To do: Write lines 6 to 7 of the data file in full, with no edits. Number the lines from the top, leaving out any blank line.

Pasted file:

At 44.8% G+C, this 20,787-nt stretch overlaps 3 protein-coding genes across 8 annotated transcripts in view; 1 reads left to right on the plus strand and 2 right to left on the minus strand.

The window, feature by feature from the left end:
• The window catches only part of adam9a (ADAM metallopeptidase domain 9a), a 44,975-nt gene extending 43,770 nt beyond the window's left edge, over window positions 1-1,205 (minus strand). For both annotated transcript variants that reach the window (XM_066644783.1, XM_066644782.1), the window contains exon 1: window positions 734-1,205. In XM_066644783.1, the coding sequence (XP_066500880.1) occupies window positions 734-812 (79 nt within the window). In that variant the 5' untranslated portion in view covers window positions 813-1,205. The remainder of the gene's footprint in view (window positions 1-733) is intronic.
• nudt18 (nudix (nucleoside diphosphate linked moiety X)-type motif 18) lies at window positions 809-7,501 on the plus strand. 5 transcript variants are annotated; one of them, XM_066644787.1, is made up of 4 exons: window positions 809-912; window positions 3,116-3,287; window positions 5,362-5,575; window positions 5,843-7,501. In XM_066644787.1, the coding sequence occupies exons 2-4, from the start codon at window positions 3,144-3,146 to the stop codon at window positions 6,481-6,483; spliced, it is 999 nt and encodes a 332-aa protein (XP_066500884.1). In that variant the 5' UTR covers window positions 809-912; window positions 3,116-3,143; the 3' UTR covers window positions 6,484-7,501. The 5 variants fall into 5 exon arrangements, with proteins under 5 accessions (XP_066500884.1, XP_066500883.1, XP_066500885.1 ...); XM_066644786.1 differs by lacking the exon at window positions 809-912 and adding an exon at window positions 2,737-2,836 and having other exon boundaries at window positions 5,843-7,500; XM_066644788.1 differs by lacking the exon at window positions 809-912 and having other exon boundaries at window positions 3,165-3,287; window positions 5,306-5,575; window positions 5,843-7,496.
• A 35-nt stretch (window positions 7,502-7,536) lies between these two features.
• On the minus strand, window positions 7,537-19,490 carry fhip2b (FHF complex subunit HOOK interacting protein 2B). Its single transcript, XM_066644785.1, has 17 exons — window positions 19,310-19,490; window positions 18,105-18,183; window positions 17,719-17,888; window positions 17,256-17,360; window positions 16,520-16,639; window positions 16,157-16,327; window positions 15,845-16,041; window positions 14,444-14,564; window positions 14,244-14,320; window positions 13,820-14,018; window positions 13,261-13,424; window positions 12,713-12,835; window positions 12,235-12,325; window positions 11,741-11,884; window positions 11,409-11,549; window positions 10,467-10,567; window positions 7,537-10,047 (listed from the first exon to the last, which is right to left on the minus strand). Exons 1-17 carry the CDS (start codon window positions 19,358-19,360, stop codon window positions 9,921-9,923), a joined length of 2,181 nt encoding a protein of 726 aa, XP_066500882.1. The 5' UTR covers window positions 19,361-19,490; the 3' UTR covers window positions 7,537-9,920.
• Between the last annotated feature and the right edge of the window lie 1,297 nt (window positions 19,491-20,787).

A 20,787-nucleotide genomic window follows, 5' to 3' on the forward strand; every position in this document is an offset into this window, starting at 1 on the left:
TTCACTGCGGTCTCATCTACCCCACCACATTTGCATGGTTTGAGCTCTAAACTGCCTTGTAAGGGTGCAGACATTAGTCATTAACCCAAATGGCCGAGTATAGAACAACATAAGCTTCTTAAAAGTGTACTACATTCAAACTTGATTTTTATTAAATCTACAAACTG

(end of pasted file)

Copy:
• On the minus strand, window positions 7,537-19,490 carry fhip2b (FHF complex subunit HOOK interacting protein 2B). Its single transcript, XM_066644785.1, has 17 exons — window positions 19,310-19,490; window positions 18,105-18,183; window positions 17,719-17,888; window positions 17,256-17,360; window positions 16,520-16,639; window positions 16,157-16,327; window positions 15,845-16,041; window positions 14,444-14,564; window positions 14,244-14,320; window positions 13,820-14,018; window positions 13,261-13,424; window positions 12,713-12,835; window positions 12,235-12,325; window positions 11,741-11,884; window positions 11,409-11,549; window positions 10,467-10,567; window positions 7,537-10,047 (listed from the first exon to the last, which is right to left on the minus strand). Exons 1-17 carry the CDS (start codon window positions 19,358-19,360, stop codon window positions 9,921-9,923), a joined length of 2,181 nt encoding a protein of 726 aa, XP_066500882.1. The 5' UTR covers window positions 19,361-19,490; the 3' UTR covers window positions 7,537-9,920.
• Between the last annotated feature and the right edge of the window lie 1,297 nt (window positions 19,491-20,787).